Almost directly between Baton Rouge and New Orleans lies a cluster of unique communities which make up Ascension Parish, Louisiana.
Rich in history and overflowing with entertainment, Ascension is quickly becoming South Louisiana’s sweet spot. The region offers groups the perfect location to stay and enjoy the friendly, safe and festive atmosphere only small-town Louisiana can provide without sacrificing the comforts and multitude of brand-name accommodations, dining options and entertainment options of larger cities.
“We invite you to come and enjoy Ascension’s gumbo of cultures unique to the South and fall in love with the food, festivals and history that all reflect our unique way of life that we are so proud to share with visitors,” says Tracy Browning, Executive Director of Ascension Parish’s Tourism Commission. “Ascension Parish is the perfect mix Louisiana of history and culture.”
Ascension Parish Tourism Commission
Houmas House and Gardens — Voted best Historic Mansion by USA Today, our crown jewel, Houmas House Plantation and Gardens, provides its guest with some of the finest dining, accommodations, gardens and home tours in the South. Groups can tour the historic Louisiana Estate and explore 38 acres of lush gardens or relax with a refreshing mint julep and enjoy the breeze off the nearby Mississippi River.
The Cajun Village — The Cajun Village is a wonderful collection of authentic, restored Acadian dwellings, in the heart of Plantation Country in South Louisiana. We invite groups to stroll the grounds, step back in time and visit the unique shops and boutiques that make their home in these sturdy old buildings. Enjoy some beignets ‘n cafe’ au lait while meandering through the stores, and shop for local art and souvenirs.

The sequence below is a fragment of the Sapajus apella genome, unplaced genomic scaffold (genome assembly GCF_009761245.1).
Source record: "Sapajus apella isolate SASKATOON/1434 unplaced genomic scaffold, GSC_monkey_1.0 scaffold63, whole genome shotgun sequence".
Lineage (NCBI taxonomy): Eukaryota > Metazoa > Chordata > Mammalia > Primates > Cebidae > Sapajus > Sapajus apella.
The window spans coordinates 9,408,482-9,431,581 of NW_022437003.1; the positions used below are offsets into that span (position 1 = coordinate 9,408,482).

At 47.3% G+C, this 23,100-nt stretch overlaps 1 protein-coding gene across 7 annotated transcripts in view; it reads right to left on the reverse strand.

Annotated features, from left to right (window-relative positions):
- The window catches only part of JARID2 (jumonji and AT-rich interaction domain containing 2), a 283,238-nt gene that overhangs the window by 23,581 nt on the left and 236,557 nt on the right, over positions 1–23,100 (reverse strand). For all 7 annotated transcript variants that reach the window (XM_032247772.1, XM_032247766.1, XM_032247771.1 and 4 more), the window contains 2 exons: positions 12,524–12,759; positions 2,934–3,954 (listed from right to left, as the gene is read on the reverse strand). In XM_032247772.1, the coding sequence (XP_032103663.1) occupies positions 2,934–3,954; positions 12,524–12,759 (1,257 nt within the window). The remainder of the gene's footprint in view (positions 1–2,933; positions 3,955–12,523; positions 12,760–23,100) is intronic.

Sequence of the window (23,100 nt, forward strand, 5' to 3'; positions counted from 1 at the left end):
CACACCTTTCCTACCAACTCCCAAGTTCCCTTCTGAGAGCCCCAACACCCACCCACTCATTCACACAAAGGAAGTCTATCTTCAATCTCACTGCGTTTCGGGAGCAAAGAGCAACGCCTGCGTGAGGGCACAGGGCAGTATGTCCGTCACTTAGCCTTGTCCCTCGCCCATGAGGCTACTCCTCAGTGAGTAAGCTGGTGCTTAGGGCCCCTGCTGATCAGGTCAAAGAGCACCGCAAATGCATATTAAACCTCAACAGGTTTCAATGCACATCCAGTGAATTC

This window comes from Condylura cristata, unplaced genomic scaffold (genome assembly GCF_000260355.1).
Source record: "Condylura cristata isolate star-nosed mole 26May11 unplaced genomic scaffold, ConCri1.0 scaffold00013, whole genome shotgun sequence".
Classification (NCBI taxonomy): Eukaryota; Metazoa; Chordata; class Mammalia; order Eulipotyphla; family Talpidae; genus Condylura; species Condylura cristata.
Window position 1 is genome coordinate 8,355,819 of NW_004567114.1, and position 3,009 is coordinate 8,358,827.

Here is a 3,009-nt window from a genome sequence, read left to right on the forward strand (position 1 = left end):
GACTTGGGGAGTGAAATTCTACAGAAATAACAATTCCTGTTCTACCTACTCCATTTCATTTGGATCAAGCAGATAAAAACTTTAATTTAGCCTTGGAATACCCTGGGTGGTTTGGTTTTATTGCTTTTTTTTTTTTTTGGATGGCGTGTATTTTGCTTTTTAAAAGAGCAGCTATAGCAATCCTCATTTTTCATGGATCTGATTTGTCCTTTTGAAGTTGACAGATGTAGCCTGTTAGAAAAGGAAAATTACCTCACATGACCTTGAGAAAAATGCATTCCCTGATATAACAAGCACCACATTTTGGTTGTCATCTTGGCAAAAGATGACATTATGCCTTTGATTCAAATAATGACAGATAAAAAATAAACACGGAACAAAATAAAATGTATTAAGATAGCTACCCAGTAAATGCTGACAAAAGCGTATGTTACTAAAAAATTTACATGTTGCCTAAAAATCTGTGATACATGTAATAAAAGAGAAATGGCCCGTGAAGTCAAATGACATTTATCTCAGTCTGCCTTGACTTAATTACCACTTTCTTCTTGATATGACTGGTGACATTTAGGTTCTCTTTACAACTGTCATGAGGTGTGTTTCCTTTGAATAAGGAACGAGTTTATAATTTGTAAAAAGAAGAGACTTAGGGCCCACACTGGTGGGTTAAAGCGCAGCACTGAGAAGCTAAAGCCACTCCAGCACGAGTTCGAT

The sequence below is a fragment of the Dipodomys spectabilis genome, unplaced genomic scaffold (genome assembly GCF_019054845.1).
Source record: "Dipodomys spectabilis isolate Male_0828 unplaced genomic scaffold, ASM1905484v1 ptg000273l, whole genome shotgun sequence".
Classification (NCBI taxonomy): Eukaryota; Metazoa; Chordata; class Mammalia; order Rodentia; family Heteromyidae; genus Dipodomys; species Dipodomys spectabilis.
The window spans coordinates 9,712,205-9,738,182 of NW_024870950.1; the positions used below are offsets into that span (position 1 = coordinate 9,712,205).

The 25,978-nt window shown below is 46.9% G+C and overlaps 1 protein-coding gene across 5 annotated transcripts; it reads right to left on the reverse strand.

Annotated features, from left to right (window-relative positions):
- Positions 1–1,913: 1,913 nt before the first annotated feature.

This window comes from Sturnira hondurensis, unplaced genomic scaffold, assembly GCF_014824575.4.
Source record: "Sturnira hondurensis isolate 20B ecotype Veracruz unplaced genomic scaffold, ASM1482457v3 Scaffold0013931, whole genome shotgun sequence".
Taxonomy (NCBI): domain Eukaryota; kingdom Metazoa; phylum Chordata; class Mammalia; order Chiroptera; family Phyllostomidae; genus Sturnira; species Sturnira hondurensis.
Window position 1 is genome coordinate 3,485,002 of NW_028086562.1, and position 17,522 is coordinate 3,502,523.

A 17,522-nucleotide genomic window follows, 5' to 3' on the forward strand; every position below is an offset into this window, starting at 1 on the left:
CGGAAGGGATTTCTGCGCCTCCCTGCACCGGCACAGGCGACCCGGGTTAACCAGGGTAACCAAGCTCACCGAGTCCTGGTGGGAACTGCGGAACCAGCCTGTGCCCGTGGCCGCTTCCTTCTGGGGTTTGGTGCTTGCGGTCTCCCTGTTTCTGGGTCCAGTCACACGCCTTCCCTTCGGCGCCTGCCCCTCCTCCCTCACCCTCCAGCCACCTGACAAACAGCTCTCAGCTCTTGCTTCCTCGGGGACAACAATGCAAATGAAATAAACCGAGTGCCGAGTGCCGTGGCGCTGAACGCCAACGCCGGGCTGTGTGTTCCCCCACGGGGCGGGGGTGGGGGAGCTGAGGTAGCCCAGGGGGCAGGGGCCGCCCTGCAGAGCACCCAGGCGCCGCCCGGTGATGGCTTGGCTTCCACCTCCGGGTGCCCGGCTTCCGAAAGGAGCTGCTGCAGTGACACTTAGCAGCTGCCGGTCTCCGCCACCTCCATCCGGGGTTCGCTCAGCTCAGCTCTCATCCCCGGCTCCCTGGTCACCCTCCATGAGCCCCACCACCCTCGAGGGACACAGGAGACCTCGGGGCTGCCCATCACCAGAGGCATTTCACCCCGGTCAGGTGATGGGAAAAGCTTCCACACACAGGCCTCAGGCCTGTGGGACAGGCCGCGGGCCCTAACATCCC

Historic Downtown Donaldsonville — Donaldsonville is known today as the “Gateway to Cajun and Plantation Country” because of its rich heritage and the numerous plantations along the Mississippi River and Bayou Lafourche. Rich in history, our Historic District is home to 50 blocks with some 640 buildings dating from 1865-1933. Groups can meander through the historic district, tour the River Road African American museum, meet primitive artist Alvin Batiste, shop for antiquex or take in the site of the Mighty Mississippi River on the Levee top Riverwalk.
The River Road African American Museum — The River Road African American Museum collects, preserves and exhibits art, artifacts and buildings as it is related to the history and culture of African Americans in the rural communities along the Mississippi River between Baton Rouge and New Orleans. More than just a slavery museum, it is an institution that tells stories of freedom, resilience and reconciliation. Exhibits in the museum reflect the fortitude and achievements birthed by a generation of artist, educators, physicians, craftsman, politicians, inventors and musicians.